A typical user would open several primary documents and then open other documents ("secondary documents") a reference to which they find within the contents of said primary documents.
Each opened document in turn, be it primary or secondary, may serve as a source for identifying other documents ("secondary documents"). This process can go on until a satisfactory set of documents is reached.
When users post a similar query at a later time, they are faced again with the need to go through such a research to produce the set of relevant documents.
This problem is solved by adding a monitoring program, implementing the methods disclosed in the present invention and executing on a computing device, through which a user conducts searches for documents.
The monitoring program monitors user's activities carried out on documents and it generates a list of relevant documents from such monitoring.
Further, when a user posts a search query, the monitoring program can intervene and suggest to that user to view the list of relevant documents it has generated in the past.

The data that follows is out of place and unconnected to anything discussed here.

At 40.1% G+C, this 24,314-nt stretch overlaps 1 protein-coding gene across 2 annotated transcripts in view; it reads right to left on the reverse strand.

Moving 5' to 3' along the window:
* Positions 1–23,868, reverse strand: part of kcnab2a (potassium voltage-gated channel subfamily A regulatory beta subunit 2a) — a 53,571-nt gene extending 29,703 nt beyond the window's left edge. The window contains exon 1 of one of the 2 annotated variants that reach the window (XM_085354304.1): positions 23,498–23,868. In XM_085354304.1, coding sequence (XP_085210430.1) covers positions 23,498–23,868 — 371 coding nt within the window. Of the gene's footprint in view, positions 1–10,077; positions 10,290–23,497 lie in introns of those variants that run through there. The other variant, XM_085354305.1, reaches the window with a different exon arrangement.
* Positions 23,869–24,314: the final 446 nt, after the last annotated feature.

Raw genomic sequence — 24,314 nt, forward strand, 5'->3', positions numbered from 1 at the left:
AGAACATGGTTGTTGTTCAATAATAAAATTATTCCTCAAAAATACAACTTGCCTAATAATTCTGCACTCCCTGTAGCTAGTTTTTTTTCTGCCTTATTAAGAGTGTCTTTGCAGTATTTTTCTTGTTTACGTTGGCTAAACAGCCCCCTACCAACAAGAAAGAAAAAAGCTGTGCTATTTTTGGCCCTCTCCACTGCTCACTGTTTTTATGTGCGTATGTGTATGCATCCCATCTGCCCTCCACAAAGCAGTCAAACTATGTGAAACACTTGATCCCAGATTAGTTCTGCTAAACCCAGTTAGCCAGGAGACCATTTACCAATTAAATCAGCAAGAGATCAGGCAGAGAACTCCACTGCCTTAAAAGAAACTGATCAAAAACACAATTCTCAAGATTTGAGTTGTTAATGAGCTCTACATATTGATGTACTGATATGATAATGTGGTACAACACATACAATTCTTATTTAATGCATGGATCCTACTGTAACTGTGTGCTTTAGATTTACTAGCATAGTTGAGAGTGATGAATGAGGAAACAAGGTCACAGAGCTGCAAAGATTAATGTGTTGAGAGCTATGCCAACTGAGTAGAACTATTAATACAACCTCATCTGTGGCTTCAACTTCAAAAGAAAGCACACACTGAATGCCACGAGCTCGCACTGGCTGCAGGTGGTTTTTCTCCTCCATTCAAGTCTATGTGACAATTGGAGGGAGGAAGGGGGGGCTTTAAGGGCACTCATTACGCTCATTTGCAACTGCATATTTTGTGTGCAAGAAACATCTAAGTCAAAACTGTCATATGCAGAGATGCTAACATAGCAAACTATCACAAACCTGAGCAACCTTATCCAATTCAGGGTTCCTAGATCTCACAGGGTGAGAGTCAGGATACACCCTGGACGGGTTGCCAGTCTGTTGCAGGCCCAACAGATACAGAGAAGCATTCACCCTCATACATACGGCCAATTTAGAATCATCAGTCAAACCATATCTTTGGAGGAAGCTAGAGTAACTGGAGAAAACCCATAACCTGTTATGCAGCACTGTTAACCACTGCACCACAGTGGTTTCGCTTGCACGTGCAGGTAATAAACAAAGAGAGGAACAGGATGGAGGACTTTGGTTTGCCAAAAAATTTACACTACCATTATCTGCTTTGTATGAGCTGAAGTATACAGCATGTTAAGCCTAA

In accordance with a preferred embodiment of the present invention, the monitoring program is added as an extension of a web browser. However, it can be implemented by other means, known to those skilled in the art of programming, when there is a need to monitor documents which are not web based.
Thus, in accordance with a preferred embodiment, a monitoring program detects a search query submitted by a user to a search engine and the resulting search results returned from that engine. We will use the term "primary search results" to refer to such results.
We will use the term "primary document" to refer to a document listed in the primary search results. The term "document identifier" is used to specify the location of that document. This can be, for example, a URL, a file path, or other identifier through which a document can be retrieved.
When a user clicks on a link in the primary search results, a primary document opens. A document may be a web page or other document type.